CAIRO, June 4: Quoting from the Holy Quran for emphasis, President Barack Obama called for a “new beginning between the United States and Muslims” on Thursday and said that together they could confront violent extremism across the globe and advance the timeless search for peace in the Middle East.
“This cycle of suspicion and discord must end,” Mr Obama said in a widely anticipated speech in one of the world’s largest Muslim countries, an address designed to reframe relations after the terrorist attacks of Sept 11, 2001, and the US-led war in Iraq.
Mr Obama’s speech contained no new policy proposals on the Middle East. He said American ties with Israel were unbreakable, yet issued a firm, even-handed call to the Jewish state and Palestinians alike to live up to their international obligations.
In a gesture to the Muslim world, Mr Obama conceded at the beginning of his remarks that tension “has been fed by colonialism that denied rights and opportunities to many Muslims, and a Cold War in which Muslim-majority countries were often treated as proxies without regard to their own aspirations”.
“And I consider it part of my responsibility as president of the United States to fight against negative stereotypes of Islam wherever they appear,” said the president, who recalled hearing ‘azaan’ at dawn and dusk while living in Indonesia as a boy.
At the same time, he said the same principle must apply in reverse. “Just as Muslims do not fit a crude stereotype, America is not the crude stereotype of a self-interested empire.”
Mr Obama’s remarks were televised on all radio and television stations in Israel, and with Arabic voice-over translations by Arab satellite stations Al-Arabiya and Al-Jazeera, Egyptian TV and Al-Manar, an outlet for Hezbollah. The speech was not broadcast in Iran, where the government allegedly jammed signals to block satellite owners from watching.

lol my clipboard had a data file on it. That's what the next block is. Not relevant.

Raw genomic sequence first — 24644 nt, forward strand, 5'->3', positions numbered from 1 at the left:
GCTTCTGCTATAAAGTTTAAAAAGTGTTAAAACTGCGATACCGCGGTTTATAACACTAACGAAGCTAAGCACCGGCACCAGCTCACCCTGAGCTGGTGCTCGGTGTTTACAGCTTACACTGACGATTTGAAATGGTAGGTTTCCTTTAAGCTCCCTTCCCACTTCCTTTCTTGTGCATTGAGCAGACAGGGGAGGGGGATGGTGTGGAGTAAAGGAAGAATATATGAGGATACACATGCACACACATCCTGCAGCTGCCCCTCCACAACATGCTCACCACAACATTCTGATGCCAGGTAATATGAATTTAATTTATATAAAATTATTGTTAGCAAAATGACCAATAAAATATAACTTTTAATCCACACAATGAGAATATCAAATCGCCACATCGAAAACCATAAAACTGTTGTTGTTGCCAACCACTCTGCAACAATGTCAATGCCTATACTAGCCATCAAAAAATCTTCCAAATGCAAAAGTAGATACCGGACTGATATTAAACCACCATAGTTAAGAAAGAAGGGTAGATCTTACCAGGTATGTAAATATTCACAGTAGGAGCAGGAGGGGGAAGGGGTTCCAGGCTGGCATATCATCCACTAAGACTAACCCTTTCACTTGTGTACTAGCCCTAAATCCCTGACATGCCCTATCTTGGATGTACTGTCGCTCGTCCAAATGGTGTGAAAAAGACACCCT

Mr Obama spoke at Cairo University after meeting Egyptian President Hosni Mubarak on the second stop of a four-nation trip to the Middle East and Europe.
Speak the truth
Mr Obama said the actions of violent extremist Muslims were “irreconcilable with the rights of human beings,” and quoted the Holy Quran to make his point: “be conscious of God and always speak the truth ...”
“Islam is not part of the problem in combating violent extremism — it is an important part of promoting peace,” he said.
“Hamas must put an end to violence, recognise past agreements, and recognise Israel’s right to exist,” he said of the organisation the United States deems as terrorist.
“The Palestinian Authority must develop its capacity to govern, with institutions that serve the needs of its people,” he said.
“At the same time, Israelis must acknowledge that just as Israel’s right to exist cannot be denied, neither can Palestine’s. The United States does not accept the legitimacy of continued Israeli settlements” on the West Bank and outskirts of Jerusalem, he said. “It is time for these settlements to stop.”
As for Jerusalem itself, he said it should be a “secure and lasting home for Jews and Christians and Muslims ...”
Mr Obama also said the Arab nations should no longer use the conflict with Israel to distract their own people from other problems.